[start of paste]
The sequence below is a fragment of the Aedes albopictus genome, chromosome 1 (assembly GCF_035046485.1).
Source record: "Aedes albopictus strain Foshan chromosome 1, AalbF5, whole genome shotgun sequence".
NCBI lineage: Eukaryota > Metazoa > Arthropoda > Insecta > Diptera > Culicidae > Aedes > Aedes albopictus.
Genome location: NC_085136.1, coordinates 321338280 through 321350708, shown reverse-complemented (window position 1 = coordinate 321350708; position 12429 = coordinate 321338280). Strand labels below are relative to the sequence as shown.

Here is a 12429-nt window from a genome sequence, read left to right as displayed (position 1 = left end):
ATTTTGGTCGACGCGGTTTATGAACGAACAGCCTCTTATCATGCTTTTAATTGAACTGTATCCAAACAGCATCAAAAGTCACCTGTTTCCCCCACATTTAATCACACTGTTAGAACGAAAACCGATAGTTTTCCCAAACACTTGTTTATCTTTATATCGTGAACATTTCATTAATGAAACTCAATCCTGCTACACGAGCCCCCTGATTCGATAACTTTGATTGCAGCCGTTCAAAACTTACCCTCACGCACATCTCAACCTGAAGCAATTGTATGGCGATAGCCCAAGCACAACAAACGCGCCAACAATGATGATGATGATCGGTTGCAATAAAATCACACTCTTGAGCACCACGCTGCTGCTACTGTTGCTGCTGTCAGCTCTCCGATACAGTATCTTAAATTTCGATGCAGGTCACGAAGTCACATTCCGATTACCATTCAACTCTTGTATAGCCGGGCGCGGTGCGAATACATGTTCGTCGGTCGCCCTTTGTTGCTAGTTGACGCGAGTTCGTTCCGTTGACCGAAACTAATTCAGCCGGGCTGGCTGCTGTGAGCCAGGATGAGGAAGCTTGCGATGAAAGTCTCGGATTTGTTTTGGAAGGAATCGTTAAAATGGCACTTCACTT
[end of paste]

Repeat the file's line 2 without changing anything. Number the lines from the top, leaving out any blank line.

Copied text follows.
Source record: "Aedes albopictus strain Foshan chromosome 1, AalbF5, whole genome shotgun sequence".